Well, a friend of mine, who is a writer/editor for a local magazine, bought a netbook exactly because he often needs to type lot of text, and the netbook allows him to do it anytime, anywhere, comfortably (that's what he says). He praises the ergonomics of his netbook.

One anecdote contradicts another.

Re:Highly capable smart phones? (1)

h4rr4r (612664) | more than 3 years ago | (#32538634)

Why would they be the size of laptops?
My droid will go up to 1.2Ghz with no real issues, it still fits in my pocket. At that speed it shit stomps the not so "incredible".

Re:Highly capable smart phones? (4, Informative)

Jeff DeMaagd (2015) | more than 3 years ago | (#32538722)

Basic phones are getting rarer, but they aren't that hard to find. I found this article a few minutes ago, supposedly updated today:

http://reviews.cnet.com/best-basic-phones/ [cnet.com]

Oddly, the top entry has a camera, a goof on their part.

The thing is that people that reject the cameras are a small enough market that it might not be worth giving much attention to.

2005 called... (0)

Anonymous Coward | more than 3 years ago | (#32539506)

They want their opinion back

Power locked away (2, Insightful)

Microlith (54737) | more than 3 years ago | (#32538180)

I wonder if this device will end up like the Milestone and pretty much all other Android-based Motorola devices, locked down via TrustZone to prevent the user from actually doing what they want with it.

But I suppose that's the price you pay when patronizing companies that treat the end-user as the enemy.

Re:Power locked away (1)

h4rr4r (612664) | more than 3 years ago | (#32538368)

Milestone can load other kernels, this is why kexec exists.

The Droid does not have that issue. Nor does the Nexus One.

Re:Power locked away (1)

Microlith (54737) | more than 3 years ago | (#32538662)

You still have to dance around the TrustZone lockdown, and the kernel isn't preserved between power cycles, thus still preventing your ability to alter the filesystem (read: load Cyanogen ROMs.)

Also, I said that it didn't apply to the DROID, and the Nexus One isn't a Motorola device. Did you even comprehend my post?

Re:Power locked away (1)

h4rr4r (612664) | more than 3 years ago | (#32538896)

I meant that the Nexus One was an alternative not sold by a company that treats the end user as the enemy.

You can load other roms as chroots, or at least should be able too.

But yeah if you bought a milestone you were a sucker for not returning it within the 15 days or whatever.

Re:Power locked away (0)

Anonymous Coward | more than 3 years ago | (#32538436)

[citation needed]

Mot and Google (0)

Anonymous Coward | more than 3 years ago | (#32538272)

Recently, Google announced Android 2.2 [google.com] , the next version of their Linux-based mobile operating system targeted at phones and PDAs, at Google I/O 2010 [google.com] . Developers praised the update, calling it and its features a welcome addition to the platform.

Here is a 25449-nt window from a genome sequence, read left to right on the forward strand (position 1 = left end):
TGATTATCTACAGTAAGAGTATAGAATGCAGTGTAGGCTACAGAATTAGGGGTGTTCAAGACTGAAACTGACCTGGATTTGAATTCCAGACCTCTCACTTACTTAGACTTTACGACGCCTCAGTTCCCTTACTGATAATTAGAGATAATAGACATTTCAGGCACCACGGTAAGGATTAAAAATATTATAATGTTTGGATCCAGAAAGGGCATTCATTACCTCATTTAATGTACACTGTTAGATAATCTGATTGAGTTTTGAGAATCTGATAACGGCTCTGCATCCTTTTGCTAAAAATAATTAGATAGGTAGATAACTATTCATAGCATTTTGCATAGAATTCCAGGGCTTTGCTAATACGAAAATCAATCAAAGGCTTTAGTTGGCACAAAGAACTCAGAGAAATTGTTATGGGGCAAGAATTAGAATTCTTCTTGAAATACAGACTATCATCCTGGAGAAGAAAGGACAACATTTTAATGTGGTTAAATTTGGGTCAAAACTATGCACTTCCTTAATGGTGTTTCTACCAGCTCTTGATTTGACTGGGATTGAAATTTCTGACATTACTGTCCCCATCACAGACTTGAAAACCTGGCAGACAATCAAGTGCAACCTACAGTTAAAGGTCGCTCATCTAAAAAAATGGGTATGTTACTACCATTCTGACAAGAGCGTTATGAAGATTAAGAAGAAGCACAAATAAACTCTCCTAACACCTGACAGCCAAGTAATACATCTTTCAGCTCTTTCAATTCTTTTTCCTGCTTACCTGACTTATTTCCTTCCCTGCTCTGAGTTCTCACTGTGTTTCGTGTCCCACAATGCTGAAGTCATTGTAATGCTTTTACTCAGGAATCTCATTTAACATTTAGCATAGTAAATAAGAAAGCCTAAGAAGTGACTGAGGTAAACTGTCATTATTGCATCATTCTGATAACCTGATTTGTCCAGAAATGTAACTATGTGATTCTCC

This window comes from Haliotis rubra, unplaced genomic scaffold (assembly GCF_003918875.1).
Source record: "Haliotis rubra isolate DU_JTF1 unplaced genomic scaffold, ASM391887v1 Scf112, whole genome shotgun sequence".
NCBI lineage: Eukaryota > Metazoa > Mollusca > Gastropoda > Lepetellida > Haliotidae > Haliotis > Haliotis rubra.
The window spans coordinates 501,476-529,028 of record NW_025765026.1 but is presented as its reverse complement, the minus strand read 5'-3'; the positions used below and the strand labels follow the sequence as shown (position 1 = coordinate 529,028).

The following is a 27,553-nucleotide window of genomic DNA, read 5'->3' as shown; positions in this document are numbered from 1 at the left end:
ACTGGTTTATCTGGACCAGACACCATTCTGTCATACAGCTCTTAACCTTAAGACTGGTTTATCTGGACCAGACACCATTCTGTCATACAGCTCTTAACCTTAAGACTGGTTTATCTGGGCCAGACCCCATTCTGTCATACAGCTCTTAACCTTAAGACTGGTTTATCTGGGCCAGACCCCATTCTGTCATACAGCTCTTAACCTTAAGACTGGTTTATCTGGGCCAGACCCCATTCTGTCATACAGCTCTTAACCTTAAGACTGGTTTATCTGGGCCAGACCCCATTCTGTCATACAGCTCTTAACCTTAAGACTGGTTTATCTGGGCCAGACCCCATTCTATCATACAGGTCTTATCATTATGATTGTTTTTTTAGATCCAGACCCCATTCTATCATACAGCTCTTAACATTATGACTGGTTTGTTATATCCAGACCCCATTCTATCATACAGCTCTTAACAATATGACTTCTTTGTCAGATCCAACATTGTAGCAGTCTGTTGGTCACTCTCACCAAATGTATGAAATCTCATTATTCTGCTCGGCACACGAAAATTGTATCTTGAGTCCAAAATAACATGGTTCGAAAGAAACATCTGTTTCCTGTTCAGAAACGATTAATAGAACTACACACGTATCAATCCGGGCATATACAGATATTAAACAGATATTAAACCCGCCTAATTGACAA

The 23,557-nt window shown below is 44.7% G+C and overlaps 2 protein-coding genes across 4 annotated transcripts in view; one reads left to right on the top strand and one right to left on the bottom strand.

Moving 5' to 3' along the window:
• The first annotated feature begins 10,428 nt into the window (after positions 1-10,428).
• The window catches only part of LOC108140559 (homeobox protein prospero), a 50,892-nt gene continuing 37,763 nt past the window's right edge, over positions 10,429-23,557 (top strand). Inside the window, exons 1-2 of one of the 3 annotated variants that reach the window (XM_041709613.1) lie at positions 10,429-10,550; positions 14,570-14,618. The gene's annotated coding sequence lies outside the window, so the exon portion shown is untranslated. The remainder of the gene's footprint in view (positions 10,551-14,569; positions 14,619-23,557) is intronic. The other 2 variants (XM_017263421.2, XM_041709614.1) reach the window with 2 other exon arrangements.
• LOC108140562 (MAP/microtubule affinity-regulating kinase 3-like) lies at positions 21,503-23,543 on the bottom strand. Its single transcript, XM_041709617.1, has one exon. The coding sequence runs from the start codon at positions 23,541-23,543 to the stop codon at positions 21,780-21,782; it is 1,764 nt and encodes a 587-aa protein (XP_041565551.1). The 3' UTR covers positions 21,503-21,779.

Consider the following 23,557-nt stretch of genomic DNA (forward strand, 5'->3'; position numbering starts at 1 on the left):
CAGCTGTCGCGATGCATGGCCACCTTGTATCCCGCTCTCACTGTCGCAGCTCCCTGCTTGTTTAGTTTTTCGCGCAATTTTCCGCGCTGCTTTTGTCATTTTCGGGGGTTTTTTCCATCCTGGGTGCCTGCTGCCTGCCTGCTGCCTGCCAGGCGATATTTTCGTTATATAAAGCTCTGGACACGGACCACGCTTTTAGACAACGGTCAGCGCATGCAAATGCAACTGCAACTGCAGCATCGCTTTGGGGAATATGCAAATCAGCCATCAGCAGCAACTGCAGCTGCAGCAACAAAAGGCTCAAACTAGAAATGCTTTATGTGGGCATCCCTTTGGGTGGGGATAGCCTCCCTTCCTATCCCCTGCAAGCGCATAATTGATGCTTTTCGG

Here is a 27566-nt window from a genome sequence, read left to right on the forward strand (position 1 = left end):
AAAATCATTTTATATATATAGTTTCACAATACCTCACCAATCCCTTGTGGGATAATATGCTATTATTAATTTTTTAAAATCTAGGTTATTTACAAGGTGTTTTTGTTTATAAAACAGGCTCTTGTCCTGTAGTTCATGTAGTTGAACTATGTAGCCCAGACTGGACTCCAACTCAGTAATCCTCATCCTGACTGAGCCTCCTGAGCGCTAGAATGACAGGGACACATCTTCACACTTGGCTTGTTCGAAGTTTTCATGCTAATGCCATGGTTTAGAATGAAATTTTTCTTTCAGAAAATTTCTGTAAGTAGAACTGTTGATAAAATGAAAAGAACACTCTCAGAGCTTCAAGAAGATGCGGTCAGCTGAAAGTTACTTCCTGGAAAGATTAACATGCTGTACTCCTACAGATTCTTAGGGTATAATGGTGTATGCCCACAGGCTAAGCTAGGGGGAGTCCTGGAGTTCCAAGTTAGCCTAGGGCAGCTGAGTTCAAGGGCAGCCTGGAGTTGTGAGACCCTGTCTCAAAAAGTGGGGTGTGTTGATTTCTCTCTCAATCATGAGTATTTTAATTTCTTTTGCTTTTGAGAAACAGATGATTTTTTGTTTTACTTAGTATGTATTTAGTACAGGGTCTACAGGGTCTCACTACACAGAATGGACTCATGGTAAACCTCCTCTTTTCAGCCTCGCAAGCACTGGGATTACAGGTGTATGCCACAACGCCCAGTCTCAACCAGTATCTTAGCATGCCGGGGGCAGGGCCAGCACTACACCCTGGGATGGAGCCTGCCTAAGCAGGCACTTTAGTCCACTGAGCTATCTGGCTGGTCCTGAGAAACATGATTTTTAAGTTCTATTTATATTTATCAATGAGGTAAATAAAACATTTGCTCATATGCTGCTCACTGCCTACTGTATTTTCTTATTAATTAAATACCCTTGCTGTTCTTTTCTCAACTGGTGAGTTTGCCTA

Android 2.2 will bring the phone operating system closer to parity with its competitors. With 2.2r4 [google.com] out [google.com] now [google.com] and a projected final release date of Summer '10, Android 2.2 is coming fast.

But stepping back from all of the commotion, what exactly is Google offering with this update? What are these new features and who will benefit from them? There are plenty of questions about Android 2.2and here are the answers.

Five Alive

Probably the most important update for Android for its end-users is HTML5 [w3.org] . This changes very little about the platform itself, but it shows that Google is investing in the technology. It also means that users will have a seamless Web experience.

These two things are important for the future success of Android as a viable mobile platform, though Google's implementation might prove problematic.

On live devices, users will have to install Android 2.2 in its entirety to gain HTML5 support. An entire operating system upgrade for a browser? Get real and update the browser on its owndon't make your users go through the trouble of updating and installing a fundamental update just for some HTML5 support, Google. If this is how you run your phone operating system, I'd hate to see what you expect of Chrome OS [pineapple.vg] users.

And there's also the fact that HTML5 is not novel. Every other industry player has already been including HTML5 support; Apple [apple.com] has long been a proponent of this, including HTML5 support in the developmental Webkit [webkit.org] as well Safari [apple.com] since 2007. You're welcome to the party [wikipedia.org] , Google, but don't announce it like you're the one throwing it. You can make catchup, but it's still catchup.

Flash Forward

Oh, Flash [adobe.com] . Google and Adobe are performing a very calculated industry sixty-nine because both Apple and Google want the mobile-cum-portable market and Adobe wants the video portion of both.

Apple is pushing the open HTML5 standard; Adobe is pissed at Apple [apple.com] . Google, with the old the-enemy-of-my-enemy-is-my-friend tactic, sees an opportunity and hooks up with Adobe. Sadly, revenge sex only seems clever at first.